Work-Life Balance or Maybe Work-Life Rhythm?

Have you ever wondered how many hours people spend at work per week? We found research conducted by Harvard Business School which says that 94% people happen to work more than 50 hours per week and nearly 50% people tend to work more than 65. That’s a lot, isn’t it? It seems like people didn’t know that too much work causes stress and tiredness. Well, they perfectly know it, but at the same time, they are not able to find any solution which could make their work shorter and more productive.

As a result, overwork destroys their relationship with the family members and friends and turns out to be harmful to their health. Because all of that they become unhappy. A chain reaction like in chemistry classes. Sheryl Sandberg, COO of Facebook, said that nowadays the idea of work-life balance does not make any sense. Is it really true? Maybe there are some other ways to live a healthy lifestyle? Let’s find it out.

Work-life balance — how can we interpret it?

We don’t know how to define work-life balance. It depends on what kind of work you do. If you have a full-time job, it’s rather easy to work regular hours without staying after-hours. If you run your own business, though, a startup or something like that, your job is your life for at least first three years — We know this from our own experiences. Some say that building a company is as much engaging and time-consuming as building a relationship and we totally agree with that. Work-life balance is possible only when both parts of your life (work and life outside of work) are important and interesting for you. If your work is not satisfying enough and it actually bores you, you can’t be dedicated to it in 100%. If you’re having a hard time in your private life, it’s possible that you’ll devote yourself to your work, not to your family.

But work-life balance can be disastrous — in practice, it’s almost impossible to have your life perfectly organized. You start to count the hours you spend at the office, with your children or in the gym. It’s a trap! As a matter of fact, it’s really difficult to achieve a perfect work-life balance.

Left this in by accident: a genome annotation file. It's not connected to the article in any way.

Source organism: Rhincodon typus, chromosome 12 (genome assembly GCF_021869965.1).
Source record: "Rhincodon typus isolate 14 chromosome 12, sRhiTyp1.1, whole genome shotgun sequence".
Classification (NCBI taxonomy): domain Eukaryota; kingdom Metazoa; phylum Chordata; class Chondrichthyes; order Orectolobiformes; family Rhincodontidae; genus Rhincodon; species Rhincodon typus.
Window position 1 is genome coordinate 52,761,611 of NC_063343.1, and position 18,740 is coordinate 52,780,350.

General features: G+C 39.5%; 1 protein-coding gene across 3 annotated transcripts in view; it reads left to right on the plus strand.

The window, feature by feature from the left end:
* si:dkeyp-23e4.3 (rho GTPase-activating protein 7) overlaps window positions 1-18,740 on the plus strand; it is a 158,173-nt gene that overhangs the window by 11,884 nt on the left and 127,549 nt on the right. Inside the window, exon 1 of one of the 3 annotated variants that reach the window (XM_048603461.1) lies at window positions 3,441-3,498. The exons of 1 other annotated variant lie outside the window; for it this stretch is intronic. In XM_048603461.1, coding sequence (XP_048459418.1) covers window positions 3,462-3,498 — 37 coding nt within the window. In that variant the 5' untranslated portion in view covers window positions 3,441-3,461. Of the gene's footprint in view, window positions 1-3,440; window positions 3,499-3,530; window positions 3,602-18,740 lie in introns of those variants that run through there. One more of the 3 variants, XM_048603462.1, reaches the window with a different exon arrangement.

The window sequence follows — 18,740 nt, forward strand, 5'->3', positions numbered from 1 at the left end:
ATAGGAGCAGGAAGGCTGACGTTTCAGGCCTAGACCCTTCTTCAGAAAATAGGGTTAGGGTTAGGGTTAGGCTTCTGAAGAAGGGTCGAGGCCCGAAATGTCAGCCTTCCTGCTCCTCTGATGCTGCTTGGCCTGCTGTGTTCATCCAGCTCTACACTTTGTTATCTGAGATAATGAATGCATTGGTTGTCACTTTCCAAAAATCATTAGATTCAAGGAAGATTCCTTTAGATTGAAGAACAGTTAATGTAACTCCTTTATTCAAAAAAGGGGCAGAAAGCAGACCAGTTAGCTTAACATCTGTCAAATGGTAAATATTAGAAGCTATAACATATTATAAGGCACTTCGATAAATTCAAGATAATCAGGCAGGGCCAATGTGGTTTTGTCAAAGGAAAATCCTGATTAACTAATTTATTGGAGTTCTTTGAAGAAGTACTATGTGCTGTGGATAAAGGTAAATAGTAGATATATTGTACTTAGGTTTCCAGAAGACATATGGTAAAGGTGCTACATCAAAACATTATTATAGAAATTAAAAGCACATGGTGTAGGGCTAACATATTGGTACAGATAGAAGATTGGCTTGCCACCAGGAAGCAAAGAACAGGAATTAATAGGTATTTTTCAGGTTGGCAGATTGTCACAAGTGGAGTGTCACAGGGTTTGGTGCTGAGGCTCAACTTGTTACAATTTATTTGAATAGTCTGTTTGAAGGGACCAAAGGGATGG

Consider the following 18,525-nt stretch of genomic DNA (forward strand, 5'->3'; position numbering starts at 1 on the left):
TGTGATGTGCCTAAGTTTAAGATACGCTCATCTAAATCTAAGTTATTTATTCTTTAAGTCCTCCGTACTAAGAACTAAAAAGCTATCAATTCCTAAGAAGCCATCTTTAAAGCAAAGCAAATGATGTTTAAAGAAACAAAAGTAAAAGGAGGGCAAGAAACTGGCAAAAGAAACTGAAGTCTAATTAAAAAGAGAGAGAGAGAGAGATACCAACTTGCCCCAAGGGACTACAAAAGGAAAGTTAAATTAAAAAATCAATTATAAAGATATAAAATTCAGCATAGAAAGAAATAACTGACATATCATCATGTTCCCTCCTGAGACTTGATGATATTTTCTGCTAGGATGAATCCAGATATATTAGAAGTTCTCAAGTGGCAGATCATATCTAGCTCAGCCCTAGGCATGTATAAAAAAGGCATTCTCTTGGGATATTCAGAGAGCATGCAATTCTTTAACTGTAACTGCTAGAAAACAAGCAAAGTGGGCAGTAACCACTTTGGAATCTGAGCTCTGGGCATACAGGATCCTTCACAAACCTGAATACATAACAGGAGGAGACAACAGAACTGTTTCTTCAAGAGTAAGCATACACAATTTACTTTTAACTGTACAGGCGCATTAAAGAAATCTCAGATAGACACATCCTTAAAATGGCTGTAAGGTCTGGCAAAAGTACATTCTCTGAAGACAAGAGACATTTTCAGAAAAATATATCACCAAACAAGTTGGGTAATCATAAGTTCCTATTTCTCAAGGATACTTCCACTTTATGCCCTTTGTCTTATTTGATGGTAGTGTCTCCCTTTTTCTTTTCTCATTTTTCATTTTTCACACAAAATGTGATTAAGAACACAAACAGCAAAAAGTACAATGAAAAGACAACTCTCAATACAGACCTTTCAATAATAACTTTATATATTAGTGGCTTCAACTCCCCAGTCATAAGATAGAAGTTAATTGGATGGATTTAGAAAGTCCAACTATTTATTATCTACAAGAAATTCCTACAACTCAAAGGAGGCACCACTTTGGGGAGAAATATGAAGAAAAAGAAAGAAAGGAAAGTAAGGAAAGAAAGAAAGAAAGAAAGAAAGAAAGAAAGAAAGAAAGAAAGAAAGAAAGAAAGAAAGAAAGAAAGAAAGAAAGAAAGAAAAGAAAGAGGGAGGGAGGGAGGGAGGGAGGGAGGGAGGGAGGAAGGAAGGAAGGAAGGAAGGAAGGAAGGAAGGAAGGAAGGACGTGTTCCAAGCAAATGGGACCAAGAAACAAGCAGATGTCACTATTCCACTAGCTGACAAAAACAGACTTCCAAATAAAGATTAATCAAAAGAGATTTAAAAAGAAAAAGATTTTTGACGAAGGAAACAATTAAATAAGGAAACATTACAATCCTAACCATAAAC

But there are some alternatives! Let’s have a look at work-life integrity and work-life rhythm

We really recommend “21 Ways to Manage the Stuff That Sucks Up Your Time”, a book by Grace Marshall. It changed our way of thinking about the time spent at work and outside of work. What she proposes is work-life integrity. You have to ask yourself a question: are you the same person at work and after work? Are you guided by the same values and purposes? Work-life integrity isn’t about how much time we spend at work. It’s about who we are at work. When you are true to yourself in doing your job, there is a feeling of peace that comes with it. If your work conflicts with your values, it lacks meaning and satisfaction and your life seems out of balance, no matter how much you achieve and how successful you are. The same applies to the life outside of work.

I’m a huge fan of the idea of work-life rhythm.

Work-life rhythm means that there can be highs and lows and we don’t have to struggle to make everything “balanced”. We all have those moments during the day when we need to speed up or when we need to slow down and chill. Find your rhythm. Instead of trying to slow down when you’re in a rush and speed up when you feel sluggish, let’s just go with the flow of things. Let’s think of rest and recovery as essential to our productivity. Studies have shown that our natural physiology works best in cycles of 90–120 minutes followed by times of rest and recovery. Keep that in mind! Manage your energy, not your time.

Be mindful. After all, we’re human beings, not robots.

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